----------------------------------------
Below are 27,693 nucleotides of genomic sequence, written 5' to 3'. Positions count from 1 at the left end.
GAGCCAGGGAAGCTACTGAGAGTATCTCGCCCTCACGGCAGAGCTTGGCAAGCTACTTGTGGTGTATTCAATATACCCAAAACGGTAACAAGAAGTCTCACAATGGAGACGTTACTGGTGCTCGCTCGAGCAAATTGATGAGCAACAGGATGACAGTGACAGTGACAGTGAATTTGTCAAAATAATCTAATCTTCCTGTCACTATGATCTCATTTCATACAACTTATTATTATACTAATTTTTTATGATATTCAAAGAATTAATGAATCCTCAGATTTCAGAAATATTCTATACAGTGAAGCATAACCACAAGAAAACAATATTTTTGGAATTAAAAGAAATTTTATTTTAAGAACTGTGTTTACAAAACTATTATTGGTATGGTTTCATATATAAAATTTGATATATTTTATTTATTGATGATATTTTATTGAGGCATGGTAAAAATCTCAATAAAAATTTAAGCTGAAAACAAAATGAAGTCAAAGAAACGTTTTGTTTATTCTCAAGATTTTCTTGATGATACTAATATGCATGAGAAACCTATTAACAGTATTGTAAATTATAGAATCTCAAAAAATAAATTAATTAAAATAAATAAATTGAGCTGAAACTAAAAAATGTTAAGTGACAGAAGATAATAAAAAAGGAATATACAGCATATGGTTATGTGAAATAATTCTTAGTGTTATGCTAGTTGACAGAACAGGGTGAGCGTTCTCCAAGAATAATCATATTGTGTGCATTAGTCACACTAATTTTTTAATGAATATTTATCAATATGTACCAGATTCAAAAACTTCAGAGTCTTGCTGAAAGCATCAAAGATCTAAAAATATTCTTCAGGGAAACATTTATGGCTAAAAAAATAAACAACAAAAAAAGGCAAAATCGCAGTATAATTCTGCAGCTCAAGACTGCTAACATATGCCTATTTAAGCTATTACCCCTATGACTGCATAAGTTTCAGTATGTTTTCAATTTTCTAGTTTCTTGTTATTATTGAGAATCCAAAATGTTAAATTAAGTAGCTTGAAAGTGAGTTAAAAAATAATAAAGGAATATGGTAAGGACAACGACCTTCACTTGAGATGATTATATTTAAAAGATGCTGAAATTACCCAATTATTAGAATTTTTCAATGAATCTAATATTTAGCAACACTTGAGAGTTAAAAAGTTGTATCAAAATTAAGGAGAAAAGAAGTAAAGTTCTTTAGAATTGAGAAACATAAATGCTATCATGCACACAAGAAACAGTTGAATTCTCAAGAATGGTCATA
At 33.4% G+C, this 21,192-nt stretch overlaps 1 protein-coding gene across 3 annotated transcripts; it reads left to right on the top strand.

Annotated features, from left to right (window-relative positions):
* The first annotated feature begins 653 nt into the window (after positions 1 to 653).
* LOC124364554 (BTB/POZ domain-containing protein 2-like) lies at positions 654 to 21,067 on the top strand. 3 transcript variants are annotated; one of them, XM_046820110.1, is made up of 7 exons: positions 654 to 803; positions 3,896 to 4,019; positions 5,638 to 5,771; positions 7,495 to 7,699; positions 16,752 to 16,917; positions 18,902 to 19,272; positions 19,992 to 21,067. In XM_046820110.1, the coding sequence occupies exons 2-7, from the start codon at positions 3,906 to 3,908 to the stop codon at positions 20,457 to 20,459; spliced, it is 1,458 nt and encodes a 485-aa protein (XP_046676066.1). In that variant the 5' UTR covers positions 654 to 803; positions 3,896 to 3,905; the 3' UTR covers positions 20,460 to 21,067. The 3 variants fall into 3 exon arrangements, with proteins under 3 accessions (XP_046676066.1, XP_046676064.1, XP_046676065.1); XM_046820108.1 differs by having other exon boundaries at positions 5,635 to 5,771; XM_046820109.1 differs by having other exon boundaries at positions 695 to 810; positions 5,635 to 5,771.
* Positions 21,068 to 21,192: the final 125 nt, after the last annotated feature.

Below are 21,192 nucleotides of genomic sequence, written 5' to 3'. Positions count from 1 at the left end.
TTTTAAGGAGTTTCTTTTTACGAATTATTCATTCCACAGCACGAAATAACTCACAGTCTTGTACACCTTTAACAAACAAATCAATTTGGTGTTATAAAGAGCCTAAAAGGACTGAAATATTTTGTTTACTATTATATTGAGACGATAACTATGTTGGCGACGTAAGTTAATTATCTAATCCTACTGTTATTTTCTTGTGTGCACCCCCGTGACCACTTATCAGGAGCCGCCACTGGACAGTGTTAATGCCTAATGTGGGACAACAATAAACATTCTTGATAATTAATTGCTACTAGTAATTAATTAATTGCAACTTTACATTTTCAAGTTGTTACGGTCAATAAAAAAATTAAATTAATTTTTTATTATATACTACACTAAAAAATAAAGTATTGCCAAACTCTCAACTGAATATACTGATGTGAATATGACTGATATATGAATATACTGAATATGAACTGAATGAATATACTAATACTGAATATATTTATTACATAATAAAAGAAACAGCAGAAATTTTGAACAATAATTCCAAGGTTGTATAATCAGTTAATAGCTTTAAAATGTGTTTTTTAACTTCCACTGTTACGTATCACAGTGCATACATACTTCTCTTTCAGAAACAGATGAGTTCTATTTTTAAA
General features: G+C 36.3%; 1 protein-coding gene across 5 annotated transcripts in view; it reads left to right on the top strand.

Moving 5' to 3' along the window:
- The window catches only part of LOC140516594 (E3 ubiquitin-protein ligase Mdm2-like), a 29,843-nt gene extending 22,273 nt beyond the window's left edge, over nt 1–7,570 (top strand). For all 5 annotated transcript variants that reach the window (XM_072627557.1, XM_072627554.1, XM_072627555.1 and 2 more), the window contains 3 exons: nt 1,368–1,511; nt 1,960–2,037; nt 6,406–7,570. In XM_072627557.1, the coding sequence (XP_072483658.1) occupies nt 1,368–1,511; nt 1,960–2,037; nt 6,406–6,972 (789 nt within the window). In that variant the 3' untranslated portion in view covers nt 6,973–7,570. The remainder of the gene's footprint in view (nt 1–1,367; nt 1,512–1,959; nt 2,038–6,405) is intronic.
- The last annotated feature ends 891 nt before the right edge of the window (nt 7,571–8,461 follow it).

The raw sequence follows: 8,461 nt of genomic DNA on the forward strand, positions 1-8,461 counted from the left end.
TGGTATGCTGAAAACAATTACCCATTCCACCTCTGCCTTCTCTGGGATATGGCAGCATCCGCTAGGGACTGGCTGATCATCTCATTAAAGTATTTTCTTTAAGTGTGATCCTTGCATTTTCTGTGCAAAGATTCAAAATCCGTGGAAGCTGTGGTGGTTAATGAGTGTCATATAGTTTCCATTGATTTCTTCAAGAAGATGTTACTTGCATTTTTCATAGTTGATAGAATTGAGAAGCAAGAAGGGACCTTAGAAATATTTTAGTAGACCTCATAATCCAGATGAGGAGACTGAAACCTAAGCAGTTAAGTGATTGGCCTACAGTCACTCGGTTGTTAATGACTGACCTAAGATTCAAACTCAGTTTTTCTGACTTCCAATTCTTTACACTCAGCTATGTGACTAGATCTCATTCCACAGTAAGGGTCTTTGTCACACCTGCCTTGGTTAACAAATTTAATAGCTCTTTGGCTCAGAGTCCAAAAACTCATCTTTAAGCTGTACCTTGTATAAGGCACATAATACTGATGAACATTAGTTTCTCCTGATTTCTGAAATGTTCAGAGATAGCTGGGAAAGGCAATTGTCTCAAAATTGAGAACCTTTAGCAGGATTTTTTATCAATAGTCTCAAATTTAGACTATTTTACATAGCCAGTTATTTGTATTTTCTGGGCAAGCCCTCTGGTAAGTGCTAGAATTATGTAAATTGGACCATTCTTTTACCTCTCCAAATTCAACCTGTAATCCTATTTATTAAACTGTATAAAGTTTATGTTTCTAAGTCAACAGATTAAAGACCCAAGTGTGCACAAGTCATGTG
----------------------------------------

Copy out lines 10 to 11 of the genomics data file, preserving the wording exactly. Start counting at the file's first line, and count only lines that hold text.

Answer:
General features: G+C 36.3%; 1 protein-coding gene across 5 annotated transcripts in view; it reads left to right on the top strand.

Moving 5' to 3' along the window: